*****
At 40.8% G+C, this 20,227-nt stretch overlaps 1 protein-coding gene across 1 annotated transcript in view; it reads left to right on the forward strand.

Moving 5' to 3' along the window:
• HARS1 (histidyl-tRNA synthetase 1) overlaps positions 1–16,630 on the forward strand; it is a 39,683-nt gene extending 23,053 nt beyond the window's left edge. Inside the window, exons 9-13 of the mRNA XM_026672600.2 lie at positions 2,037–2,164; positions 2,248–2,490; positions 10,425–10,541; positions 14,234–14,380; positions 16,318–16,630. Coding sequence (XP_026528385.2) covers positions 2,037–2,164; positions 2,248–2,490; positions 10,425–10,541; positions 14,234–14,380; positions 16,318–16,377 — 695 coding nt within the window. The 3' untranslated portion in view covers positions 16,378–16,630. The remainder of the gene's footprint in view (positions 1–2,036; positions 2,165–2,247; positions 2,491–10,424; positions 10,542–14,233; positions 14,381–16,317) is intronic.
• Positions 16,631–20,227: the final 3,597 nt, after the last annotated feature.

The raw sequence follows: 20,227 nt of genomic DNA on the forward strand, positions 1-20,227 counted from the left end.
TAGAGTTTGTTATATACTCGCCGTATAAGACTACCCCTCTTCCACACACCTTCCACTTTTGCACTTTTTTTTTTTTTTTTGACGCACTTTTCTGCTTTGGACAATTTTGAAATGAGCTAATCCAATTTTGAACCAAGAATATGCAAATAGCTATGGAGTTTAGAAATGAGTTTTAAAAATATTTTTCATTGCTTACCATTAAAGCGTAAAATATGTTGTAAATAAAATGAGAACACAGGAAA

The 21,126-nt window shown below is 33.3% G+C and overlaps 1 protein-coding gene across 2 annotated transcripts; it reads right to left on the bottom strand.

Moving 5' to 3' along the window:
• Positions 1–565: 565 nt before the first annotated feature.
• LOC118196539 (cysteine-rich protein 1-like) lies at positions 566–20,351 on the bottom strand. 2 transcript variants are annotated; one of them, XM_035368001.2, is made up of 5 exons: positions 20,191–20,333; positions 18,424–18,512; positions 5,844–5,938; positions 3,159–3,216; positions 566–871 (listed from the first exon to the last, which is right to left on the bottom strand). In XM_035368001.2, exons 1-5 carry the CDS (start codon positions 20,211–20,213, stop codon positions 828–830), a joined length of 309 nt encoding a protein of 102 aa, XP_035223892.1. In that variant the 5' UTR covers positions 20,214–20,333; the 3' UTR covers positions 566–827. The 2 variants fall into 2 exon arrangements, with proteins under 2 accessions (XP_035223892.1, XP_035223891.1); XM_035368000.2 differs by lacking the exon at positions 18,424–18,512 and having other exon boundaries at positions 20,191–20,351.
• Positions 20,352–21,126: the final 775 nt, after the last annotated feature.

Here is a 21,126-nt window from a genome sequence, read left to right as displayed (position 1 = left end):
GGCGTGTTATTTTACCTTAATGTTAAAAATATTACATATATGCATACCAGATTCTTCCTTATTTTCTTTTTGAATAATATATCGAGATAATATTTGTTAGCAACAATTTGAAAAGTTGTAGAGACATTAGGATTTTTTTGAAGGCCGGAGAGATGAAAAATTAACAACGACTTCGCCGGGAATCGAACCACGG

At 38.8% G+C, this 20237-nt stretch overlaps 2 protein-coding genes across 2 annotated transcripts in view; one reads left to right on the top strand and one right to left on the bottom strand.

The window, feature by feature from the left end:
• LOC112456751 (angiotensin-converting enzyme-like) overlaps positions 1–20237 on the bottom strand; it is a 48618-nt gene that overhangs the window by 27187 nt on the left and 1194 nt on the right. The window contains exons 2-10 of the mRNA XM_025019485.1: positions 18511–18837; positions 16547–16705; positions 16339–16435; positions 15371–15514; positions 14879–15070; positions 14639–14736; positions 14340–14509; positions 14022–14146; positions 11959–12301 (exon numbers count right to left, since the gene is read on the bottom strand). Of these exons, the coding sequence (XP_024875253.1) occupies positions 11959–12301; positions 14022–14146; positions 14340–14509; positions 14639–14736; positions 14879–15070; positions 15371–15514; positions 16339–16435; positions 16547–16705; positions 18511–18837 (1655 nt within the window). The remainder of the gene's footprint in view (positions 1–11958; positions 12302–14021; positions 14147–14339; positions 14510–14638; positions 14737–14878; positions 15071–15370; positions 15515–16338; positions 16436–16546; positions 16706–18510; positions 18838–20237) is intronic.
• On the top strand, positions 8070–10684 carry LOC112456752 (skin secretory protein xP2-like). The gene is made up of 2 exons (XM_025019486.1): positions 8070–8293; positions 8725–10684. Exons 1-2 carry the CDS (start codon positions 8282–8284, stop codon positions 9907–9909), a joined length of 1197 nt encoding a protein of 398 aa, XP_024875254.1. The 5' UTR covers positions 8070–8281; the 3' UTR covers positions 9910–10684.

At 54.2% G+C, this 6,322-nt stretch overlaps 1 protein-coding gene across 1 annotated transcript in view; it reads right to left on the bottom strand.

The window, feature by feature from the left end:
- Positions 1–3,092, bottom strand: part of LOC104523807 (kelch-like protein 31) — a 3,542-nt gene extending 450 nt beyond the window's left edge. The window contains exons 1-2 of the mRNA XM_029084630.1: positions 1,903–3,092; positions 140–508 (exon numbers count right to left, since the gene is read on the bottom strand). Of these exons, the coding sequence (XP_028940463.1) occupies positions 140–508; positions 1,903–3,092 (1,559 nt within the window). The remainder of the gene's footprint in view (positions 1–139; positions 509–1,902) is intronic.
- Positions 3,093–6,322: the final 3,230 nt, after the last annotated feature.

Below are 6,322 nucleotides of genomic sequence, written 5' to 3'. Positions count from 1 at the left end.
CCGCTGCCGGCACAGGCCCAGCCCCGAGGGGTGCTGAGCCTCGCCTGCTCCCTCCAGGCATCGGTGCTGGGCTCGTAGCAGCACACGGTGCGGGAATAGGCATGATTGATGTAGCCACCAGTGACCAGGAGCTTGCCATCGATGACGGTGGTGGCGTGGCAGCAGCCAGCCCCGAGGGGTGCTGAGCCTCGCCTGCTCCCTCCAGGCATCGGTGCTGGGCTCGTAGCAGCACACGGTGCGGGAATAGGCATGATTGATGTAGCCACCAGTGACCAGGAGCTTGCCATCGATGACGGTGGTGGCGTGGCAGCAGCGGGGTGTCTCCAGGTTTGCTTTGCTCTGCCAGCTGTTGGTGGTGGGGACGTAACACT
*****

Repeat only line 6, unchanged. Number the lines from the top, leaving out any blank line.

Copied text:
TAGAGTTTGTTATATACTCGCCGTATAAGACTACCCCTCTTCCACACACCTTCCACTTTTGCACTTTTTTTTTTTTTTTTGACGCACTTTTCTGCTTTGGACAATTTTGAAATGAGCTAATCCAATTTTGAACCAAGAATATGCAAATAGCTATGGAGTTTAGAAATGAGTTTTAAAAATATTTTTCATTGCTTACCATTAAAGCGTAAAATATGTTGTAAATAAAATGAGAACACAGGAAA